By Don Franks
Although it shone a lovely sunny morning, few were present to see Ross Taylor gone first over.
Mostly only those slightly stooped, grey, leathery men and women you see walking towards the Basin on test days and you
can tell they’re a spectator just from the look in their eye . A far away eternal seemingly knowledgeable look like no
As the time draws on the school boys roll up next in noisy little clumps, swinging their autographed bats. Around the
ground they circuit, occasionally stopping to pat a few tennis balls against the picket fence, never a glance at the men
doing boring adult activity in the middle. This year there’s a larger number of little girls in cricket shirts and hats,
quieter than the boys,attending more to the match. Younger adult men start to appear, balancing over priced alcohol in
large plastic cups inscribed “Good on you” . For balance, the scoreboard flashes between overs “Go the distance - go
easy on the beersies”. For variety, the sign warns of consequences for racially abusive comments and actions.
The Basin reserve atmosphere is an odd mixture of serenity and tension. A Black cap batsman clunks on his studded boots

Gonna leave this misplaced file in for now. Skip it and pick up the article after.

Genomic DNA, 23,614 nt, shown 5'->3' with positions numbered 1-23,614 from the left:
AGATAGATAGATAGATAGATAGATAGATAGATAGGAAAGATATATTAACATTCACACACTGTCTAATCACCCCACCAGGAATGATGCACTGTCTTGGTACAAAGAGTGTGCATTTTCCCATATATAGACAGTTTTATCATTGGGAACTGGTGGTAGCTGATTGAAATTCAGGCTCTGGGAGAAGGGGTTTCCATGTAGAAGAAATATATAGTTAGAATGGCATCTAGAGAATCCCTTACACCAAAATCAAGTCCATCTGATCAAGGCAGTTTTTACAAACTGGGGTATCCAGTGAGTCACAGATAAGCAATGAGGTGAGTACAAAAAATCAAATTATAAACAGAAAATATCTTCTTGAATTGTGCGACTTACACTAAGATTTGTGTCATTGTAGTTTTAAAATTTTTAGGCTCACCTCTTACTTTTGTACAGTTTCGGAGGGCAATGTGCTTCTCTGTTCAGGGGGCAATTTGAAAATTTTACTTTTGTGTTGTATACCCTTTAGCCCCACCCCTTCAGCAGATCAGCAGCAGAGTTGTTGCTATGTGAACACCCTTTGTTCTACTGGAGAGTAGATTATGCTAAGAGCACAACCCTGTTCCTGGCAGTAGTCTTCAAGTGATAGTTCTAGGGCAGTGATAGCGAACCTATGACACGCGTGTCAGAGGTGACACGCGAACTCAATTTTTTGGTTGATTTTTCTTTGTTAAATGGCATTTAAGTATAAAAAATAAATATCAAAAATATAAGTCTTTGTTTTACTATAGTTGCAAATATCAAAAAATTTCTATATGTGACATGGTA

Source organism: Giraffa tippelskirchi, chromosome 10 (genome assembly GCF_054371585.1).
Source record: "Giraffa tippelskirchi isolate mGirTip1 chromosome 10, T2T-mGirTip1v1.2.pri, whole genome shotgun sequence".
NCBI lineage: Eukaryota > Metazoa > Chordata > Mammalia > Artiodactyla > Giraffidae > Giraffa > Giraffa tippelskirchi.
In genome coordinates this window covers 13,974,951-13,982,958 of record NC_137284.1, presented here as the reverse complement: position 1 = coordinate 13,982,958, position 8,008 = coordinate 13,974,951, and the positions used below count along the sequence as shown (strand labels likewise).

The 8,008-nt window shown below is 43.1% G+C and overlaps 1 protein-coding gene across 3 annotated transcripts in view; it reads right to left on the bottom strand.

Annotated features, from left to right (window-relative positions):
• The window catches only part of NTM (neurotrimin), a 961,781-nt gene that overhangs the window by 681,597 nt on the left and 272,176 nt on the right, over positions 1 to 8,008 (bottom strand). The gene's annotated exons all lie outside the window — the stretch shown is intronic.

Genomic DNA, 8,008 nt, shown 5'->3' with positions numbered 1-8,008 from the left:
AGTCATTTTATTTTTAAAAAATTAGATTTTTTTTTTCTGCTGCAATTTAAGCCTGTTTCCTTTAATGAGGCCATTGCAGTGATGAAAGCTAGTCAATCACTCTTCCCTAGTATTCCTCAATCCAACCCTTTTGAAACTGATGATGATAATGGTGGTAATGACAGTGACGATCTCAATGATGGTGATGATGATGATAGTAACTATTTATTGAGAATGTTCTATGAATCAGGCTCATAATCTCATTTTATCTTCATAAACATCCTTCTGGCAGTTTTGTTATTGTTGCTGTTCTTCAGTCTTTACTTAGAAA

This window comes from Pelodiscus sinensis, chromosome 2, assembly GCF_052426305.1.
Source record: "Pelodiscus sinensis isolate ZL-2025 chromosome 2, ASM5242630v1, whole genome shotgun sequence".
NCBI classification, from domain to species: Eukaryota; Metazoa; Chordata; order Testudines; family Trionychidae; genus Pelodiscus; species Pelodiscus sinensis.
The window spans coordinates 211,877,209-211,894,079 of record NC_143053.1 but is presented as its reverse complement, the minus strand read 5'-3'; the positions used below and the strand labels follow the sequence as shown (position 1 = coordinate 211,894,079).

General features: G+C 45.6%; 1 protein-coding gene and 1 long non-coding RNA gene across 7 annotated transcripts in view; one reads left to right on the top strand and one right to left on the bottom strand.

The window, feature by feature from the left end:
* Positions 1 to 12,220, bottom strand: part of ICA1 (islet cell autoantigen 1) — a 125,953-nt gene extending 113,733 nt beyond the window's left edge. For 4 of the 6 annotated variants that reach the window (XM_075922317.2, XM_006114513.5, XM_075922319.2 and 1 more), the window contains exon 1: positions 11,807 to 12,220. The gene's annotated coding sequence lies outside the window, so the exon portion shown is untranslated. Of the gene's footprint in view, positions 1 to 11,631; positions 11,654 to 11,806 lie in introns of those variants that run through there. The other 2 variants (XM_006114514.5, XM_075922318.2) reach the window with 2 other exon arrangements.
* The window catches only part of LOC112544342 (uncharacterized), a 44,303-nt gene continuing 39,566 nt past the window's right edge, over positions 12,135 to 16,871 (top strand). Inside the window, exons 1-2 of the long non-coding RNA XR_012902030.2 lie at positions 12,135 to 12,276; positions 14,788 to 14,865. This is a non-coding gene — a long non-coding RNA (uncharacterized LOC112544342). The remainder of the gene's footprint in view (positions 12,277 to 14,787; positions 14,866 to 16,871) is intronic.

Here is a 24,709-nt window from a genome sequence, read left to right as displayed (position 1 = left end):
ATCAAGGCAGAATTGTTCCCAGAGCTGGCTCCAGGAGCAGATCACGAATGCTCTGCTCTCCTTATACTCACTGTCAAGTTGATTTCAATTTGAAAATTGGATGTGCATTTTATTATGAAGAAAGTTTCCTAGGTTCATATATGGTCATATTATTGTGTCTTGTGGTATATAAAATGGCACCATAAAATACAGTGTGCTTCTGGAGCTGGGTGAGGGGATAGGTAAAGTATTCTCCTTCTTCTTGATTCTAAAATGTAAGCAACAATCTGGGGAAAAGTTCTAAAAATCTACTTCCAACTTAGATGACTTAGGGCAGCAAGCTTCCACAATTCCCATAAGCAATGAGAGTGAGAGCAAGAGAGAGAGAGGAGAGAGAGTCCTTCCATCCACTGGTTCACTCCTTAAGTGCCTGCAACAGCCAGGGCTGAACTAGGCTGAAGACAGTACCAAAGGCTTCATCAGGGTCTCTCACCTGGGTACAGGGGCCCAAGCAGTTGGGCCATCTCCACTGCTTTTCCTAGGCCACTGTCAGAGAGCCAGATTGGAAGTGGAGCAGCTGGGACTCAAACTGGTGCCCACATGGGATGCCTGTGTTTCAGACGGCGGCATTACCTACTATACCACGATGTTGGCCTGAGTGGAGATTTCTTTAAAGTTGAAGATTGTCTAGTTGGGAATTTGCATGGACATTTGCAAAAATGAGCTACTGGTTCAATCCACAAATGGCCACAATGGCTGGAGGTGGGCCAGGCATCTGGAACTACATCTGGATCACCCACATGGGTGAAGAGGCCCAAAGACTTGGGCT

the few yards between the practice nets and the players room. This hulking helmeted padded guy, armed with a wooden club
is specially escorted by a tiny female security guard. He smiles and thanks her in a genuinely friendly way.
Out on the field, Tom Latham is nearing his magnificent double. Madneningly, the seat behind me has become filled by
loudly opinionated youths. Half heartedly I try a glare, to little effect. At the wicket serenity and tension contend.
Latham radiates nervous urgency you can feel right across the ground, at the other end Colin de Grandhomme casually
swats a lordly couple of sixes. When Latham’s moment comes all of us but the very old and the very ignorant rise to our
feet and clap as hard as we’re able.
Soon after that I head home out of the blazing sun. How anyone can run round in it is incredible, how anyone can bat
like that is a miracle. No-one could follow such an act.
Next day, Sri Lanka do exactly that.
Weather for the final day is set to bring down a curtain of rain. The cricket gods muttering that’s quite enough magic
for one match.